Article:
To make sure that certain characters are not misinterpreted, call a method ordinaryChar(), for example ordinaryChar('/');

Class StringTokenizer

The class java.util.StringTokenizer is a simpler version of a class StreamTokenizer, but it works only with strings. The set of delimiters could be specified at the creation time, i.e. comma and angle brackets:

StringTokenizer st = new StringTokenizer(
              "Yakov, 12 Main St., New York", ",<>");
while (st.hasMoreTokens()) {
    System.out.println(st.nextToken());
}

The above code fragment would print the following:

HTML
Yakov
12 Main St.
New York

The previous sample would not return the value of a delimiter - it just returned the tokens. But sometimes, in case of multiple delimiters, you may want to know what's the current delimiter. The 3-argument constructor will provide this information. The following example defines 4 delimiters: greater and less then signs, comma and a white space:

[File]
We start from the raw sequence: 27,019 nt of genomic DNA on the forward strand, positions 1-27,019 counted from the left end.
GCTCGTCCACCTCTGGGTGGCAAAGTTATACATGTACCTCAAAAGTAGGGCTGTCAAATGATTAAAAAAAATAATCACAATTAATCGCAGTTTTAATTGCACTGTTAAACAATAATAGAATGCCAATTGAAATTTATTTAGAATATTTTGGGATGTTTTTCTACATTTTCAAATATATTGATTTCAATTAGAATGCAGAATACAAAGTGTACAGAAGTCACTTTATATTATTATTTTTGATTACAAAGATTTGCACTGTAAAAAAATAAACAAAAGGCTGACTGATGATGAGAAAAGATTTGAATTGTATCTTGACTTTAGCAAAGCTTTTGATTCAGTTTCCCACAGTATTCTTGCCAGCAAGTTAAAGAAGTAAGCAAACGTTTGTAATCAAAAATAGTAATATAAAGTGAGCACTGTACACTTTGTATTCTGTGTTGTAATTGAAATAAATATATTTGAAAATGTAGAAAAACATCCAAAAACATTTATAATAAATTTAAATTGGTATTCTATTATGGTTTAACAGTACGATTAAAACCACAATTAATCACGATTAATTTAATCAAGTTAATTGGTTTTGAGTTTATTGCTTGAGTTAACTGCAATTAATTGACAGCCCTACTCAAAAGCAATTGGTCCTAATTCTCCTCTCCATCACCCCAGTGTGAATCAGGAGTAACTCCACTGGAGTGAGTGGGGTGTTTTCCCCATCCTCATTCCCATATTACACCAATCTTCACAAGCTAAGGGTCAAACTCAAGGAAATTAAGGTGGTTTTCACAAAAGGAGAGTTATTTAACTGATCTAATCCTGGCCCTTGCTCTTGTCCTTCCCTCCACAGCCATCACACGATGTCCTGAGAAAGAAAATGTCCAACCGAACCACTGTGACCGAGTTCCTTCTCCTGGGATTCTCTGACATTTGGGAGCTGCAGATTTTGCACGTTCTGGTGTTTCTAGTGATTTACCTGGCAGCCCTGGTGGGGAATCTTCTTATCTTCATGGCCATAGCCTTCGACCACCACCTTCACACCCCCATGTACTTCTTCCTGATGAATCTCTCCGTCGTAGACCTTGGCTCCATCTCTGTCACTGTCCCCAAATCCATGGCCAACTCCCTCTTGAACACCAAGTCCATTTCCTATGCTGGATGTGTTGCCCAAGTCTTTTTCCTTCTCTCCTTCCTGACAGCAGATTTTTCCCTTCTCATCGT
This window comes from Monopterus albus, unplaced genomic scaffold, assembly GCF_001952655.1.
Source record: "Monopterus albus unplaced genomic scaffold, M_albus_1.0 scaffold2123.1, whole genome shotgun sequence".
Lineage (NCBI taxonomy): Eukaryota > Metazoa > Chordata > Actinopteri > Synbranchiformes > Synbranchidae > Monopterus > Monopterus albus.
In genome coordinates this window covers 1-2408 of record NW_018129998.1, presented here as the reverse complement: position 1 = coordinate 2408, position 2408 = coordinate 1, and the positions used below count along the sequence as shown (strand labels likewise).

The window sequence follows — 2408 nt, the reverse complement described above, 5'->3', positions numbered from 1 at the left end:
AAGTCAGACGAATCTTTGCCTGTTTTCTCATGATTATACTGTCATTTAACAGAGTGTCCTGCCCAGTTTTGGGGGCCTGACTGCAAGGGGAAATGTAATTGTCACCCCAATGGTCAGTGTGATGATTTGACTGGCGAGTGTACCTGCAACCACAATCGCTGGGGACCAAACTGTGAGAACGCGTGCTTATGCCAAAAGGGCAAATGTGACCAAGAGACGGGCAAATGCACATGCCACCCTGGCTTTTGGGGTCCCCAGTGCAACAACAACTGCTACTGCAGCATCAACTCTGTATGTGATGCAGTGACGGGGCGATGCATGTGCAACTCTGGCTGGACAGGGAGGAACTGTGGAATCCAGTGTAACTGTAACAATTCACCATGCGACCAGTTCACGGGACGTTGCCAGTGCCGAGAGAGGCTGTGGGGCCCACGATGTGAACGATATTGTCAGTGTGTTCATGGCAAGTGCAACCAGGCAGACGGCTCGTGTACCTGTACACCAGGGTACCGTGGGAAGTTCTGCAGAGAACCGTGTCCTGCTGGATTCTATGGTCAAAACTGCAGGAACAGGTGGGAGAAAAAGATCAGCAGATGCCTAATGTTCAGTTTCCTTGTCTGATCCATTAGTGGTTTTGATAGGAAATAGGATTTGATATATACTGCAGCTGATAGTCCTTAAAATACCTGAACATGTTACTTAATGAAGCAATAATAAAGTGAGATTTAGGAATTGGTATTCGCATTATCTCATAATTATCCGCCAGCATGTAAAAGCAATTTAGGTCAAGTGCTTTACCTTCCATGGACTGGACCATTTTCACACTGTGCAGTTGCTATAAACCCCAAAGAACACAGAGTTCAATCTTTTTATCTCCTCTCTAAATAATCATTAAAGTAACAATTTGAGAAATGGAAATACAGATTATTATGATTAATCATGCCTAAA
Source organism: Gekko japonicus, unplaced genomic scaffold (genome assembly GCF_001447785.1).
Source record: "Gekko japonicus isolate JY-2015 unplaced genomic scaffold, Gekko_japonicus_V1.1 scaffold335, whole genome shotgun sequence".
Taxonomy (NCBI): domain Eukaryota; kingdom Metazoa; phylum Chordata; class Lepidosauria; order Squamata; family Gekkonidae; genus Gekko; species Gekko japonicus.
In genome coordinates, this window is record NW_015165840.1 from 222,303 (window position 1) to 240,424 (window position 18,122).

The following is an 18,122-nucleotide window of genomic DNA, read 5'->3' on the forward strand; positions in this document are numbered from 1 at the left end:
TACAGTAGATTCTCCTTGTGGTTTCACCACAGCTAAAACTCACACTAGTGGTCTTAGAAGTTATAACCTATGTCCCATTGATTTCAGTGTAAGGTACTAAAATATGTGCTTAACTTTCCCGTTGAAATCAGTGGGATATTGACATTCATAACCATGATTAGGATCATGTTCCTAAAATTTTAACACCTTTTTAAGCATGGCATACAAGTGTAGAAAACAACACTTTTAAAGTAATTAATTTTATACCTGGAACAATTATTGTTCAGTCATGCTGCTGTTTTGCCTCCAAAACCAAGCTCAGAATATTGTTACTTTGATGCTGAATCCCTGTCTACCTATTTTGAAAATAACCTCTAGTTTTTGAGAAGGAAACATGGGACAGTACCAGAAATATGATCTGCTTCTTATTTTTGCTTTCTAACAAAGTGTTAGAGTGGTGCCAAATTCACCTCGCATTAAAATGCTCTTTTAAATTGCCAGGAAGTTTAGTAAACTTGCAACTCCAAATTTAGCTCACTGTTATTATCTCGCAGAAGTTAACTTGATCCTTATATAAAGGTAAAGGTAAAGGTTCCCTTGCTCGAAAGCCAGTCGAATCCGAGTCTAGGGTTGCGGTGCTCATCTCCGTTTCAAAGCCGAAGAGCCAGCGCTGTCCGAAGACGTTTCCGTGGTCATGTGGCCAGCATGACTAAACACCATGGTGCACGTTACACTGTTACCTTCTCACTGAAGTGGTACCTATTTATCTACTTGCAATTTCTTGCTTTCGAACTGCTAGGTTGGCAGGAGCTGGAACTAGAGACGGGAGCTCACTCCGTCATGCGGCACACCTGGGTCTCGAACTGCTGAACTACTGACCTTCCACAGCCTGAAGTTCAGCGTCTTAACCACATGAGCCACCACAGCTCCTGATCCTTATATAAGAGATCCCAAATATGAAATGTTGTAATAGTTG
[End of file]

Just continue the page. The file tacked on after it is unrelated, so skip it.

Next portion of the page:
StringTokenizer st=new StringTokenizer( "...IBM...price<...>86.3", "<>, ", true);

If the third argument is true, delimiter characters are also considered to be tokens and will be returned to the calling method, so a program may apply different logic based on the delimiter. If you decide to parse HTML file, you'll need to know what's the current delimiter to apply the proper logic.

Class File

This class has a number of useful file maintenance methods that allow rename, delete, perform existence check, etc. First you have to create an instance of this class:

File myFile = new File("abc.txt");

The line above does not actually create a file - it just creates an instance of the class File that is ready to perform some manipulations with the file abc.txt.The method createNewFile() should be used for the actual creation of the file.

Below are some useful methods of the class File: